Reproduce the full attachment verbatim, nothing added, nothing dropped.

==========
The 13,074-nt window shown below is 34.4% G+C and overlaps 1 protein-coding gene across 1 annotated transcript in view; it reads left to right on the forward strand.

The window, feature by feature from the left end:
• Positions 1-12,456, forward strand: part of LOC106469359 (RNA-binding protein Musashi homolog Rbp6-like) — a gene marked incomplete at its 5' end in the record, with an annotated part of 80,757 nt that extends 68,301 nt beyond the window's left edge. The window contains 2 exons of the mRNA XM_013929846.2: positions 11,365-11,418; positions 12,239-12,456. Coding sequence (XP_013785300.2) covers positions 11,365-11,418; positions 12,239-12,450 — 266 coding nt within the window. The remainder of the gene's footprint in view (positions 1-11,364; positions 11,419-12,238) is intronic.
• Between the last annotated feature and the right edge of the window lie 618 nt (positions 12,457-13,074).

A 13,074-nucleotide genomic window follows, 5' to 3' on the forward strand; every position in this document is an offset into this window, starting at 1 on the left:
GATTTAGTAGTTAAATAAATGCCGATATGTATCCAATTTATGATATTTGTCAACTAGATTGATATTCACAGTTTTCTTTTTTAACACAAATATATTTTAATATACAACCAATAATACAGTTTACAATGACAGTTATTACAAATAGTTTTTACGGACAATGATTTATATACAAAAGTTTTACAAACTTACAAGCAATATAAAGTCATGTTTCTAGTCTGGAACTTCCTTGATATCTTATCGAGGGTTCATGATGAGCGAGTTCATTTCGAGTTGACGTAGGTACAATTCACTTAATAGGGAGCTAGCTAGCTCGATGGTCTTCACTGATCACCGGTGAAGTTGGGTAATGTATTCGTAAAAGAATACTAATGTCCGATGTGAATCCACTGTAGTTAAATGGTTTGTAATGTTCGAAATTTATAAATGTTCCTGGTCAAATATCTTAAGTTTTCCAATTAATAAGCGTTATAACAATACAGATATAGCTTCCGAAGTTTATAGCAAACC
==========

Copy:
The 13,074-nt window shown below is 34.4% G+C and overlaps 1 protein-coding gene across 1 annotated transcript in view; it reads left to right on the forward strand.

The window, feature by feature from the left end:
• Positions 1-12,456, forward strand: part of LOC106469359 (RNA-binding protein Musashi homolog Rbp6-like) — a gene marked incomplete at its 5' end in the record, with an annotated part of 80,757 nt that extends 68,301 nt beyond the window's left edge. The window contains 2 exons of the mRNA XM_013929846.2: positions 11,365-11,418; positions 12,239-12,456. Coding sequence (XP_013785300.2) covers positions 11,365-11,418; positions 12,239-12,450 — 266 coding nt within the window. The remainder of the gene's footprint in view (positions 1-11,364; positions 11,419-12,238) is intronic.
• Between the last annotated feature and the right edge of the window lie 618 nt (positions 12,457-13,074).

A 13,074-nucleotide genomic window follows, 5' to 3' on the forward strand; every position in this document is an offset into this window, starting at 1 on the left:
GATTTAGTAGTTAAATAAATGCCGATATGTATCCAATTTATGATATTTGTCAACTAGATTGATATTCACAGTTTTCTTTTTTAACACAAATATATTTTAATATACAACCAATAATACAGTTTACAATGACAGTTATTACAAATAGTTTTTACGGACAATGATTTATATACAAAAGTTTTACAAACTTACAAGCAATATAAAGTCATGTTTCTAGTCTGGAACTTCCTTGATATCTTATCGAGGGTTCATGATGAGCGAGTTCATTTCGAGTTGACGTAGGTACAATTCACTTAATAGGGAGCTAGCTAGCTCGATGGTCTTCACTGATCACCGGTGAAGTTGGGTAATGTATTCGTAAAAGAATACTAATGTCCGATGTGAATCCACTGTAGTTAAATGGTTTGTAATGTTCGAAATTTATAAATGTTCCTGGTCAAATATCTTAAGTTTTCCAATTAATAAGCGTTATAACAATACAGATATAGCTTCCGAAGTTTATAGCAAACC